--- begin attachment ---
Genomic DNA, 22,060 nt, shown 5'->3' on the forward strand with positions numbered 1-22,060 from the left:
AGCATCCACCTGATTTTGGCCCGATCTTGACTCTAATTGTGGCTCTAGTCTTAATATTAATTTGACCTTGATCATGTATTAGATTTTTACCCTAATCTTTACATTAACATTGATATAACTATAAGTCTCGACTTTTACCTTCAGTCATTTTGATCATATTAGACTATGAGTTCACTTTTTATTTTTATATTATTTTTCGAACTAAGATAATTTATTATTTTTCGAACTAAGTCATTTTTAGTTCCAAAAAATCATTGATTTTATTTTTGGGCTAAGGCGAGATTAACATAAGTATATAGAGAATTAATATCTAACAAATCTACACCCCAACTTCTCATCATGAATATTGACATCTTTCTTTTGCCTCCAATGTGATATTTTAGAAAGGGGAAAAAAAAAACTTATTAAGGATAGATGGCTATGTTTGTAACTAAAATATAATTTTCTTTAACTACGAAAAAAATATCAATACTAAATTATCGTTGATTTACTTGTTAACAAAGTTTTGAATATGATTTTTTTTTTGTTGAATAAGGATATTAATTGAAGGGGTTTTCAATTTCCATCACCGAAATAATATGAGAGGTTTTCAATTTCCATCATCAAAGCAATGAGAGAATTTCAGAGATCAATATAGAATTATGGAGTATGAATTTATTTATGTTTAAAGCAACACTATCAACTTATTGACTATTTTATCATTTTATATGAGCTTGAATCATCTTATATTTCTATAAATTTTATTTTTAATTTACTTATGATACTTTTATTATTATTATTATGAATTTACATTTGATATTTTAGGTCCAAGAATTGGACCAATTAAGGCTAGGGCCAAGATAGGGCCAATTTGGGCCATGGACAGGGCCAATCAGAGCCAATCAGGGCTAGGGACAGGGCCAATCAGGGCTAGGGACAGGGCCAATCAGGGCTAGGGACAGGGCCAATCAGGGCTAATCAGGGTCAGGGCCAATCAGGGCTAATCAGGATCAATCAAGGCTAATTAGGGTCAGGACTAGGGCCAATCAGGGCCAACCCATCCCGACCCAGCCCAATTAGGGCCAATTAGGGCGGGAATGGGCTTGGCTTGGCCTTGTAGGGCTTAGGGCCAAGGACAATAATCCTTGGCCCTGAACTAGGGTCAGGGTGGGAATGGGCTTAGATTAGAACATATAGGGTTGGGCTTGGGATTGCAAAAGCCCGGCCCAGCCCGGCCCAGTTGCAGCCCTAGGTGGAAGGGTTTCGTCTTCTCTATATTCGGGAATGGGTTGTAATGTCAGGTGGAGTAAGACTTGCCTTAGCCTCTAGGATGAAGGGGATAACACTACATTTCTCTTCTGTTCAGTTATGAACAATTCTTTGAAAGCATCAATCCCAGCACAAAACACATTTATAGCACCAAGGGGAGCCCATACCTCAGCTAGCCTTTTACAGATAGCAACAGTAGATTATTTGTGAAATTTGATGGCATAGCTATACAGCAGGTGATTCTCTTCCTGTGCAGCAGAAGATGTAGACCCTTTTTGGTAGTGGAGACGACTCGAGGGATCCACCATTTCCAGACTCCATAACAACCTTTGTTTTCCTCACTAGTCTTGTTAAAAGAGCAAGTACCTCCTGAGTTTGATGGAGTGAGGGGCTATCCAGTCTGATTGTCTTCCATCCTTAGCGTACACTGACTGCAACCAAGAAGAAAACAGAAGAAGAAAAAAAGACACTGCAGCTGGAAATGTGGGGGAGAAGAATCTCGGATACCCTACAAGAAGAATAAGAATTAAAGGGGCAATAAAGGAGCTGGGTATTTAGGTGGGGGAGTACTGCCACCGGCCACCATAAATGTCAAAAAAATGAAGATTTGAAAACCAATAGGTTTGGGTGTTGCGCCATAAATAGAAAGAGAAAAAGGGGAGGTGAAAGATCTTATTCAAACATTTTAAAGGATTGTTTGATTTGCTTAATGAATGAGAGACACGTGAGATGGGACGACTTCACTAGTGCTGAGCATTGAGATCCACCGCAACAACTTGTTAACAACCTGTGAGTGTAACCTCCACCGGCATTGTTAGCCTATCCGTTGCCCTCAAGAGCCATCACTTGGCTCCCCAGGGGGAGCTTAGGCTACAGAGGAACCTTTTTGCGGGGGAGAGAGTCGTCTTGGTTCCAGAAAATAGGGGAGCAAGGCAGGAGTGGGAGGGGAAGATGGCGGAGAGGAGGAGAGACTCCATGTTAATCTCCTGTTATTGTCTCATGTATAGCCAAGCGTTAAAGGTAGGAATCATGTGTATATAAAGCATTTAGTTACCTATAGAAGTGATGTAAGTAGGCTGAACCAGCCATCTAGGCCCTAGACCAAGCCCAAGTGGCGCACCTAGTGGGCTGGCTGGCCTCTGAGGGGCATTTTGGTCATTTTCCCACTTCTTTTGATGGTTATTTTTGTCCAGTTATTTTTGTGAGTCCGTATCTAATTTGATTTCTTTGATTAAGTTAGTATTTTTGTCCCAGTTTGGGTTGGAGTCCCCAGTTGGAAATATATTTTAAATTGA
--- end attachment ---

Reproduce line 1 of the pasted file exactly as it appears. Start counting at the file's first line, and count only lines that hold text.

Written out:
Genomic DNA, 22,060 nt, shown 5'->3' on the forward strand with positions numbered 1-22,060 from the left: